Correction: This story has been updated from a previous version to clarify the deadline for appealing FEMA’s decision regarding your assistance.
Southeast Michigan residents looking to apply for Federal Emergency Management Agency aid have until Friday. The agency has already issued more than $150 million in assistance to residents in the state as of October 31, according to FEMA.
“Our goal is to make sure that we leave here with you all back on the road to recovery and that you’re far better off than you would have been had we not come to town.” –FEMA Public Affairs Specialist La-Tanga Hopes
After a storm ravaged Southeast Michigan in late June, President Biden declared a disaster emergency on July 15. Since then, FEMA has been making money available to residents in Wayne and Washtenaw counties impacted by the weather event. The funding was extended to residents of Oakland and Macomb counties in late September. Although there were multiple storms over the summer, FEMA aid is only available to people impacted by destruction caused on June 25-26.
4 Minute Listen: FEMA on aid, equity and denials.
To address issues that resulted from the storm, FEMA can provide grants to cover the costs of home repair, damaged property, relocation and more, if doing so improves the health and safety of a victim’s life. The money is meant to help cover the costs of goods or services not covered by insurance.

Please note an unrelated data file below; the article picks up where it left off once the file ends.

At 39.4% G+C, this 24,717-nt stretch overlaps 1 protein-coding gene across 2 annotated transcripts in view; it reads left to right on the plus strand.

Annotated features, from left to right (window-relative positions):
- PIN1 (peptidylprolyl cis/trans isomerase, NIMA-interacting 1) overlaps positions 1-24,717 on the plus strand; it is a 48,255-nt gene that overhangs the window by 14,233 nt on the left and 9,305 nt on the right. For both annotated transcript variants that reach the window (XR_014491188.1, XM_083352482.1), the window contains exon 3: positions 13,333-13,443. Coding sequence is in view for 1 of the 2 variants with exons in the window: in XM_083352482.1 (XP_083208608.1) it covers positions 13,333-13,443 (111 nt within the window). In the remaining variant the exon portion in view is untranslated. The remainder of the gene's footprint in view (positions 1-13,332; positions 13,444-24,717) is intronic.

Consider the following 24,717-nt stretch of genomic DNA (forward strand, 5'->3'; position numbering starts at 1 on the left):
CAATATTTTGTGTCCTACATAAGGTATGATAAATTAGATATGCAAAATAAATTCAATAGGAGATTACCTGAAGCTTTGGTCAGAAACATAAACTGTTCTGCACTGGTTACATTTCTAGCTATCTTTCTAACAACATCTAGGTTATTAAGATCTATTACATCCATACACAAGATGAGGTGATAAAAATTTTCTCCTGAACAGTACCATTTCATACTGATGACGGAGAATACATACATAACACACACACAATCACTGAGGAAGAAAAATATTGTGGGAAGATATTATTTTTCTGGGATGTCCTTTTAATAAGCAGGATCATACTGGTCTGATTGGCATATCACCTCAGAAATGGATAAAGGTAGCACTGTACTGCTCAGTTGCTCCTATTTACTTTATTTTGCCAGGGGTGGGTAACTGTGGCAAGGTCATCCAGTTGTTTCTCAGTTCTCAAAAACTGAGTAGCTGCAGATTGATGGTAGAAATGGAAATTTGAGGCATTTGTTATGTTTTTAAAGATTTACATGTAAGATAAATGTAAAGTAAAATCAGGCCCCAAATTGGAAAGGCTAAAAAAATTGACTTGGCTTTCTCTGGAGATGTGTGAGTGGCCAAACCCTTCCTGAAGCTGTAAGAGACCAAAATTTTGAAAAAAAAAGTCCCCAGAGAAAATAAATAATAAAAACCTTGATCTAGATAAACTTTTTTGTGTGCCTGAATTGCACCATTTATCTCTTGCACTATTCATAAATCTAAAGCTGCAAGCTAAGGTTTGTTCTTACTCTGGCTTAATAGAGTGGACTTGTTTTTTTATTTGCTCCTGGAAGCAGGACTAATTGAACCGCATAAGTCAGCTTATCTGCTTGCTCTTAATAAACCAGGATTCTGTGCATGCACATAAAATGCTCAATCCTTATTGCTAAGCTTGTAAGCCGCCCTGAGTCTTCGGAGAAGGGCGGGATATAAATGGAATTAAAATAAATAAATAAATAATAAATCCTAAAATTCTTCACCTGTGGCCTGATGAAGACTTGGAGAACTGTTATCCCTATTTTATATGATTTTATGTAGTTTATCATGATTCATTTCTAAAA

“Our goal is to make sure that we leave here with you all back on the road to recovery and that you’re far better off than you would have been had we not come to town,” says FEMA Public Affairs Specialist La-Tanga Hopes.
The agency has tried to make it easy for impacted residents to apply for assistance, Hopes says. Nine walk-in centers were opened up in communities hard-hit by the storm, including Detroit, Dearborn, and Dearborn Heights. Plus, language services have been available in Spanish and Arabic, Hopes says.
Individuals who applied to FEMA and got a denial letter should call the agency as soon as possible, says Hopes. She says that’s because a denial does not mean the applicant is definitely not eligible for aid.
“We’re coming back to say, ‘Explain more. Present more. We don’t understand this,’” says Hopes.
Residents who want FEMA to reconsider their application after a denial have 60 days from the date on the decision letter to hand in, mail, fax or electronically upload their appeal.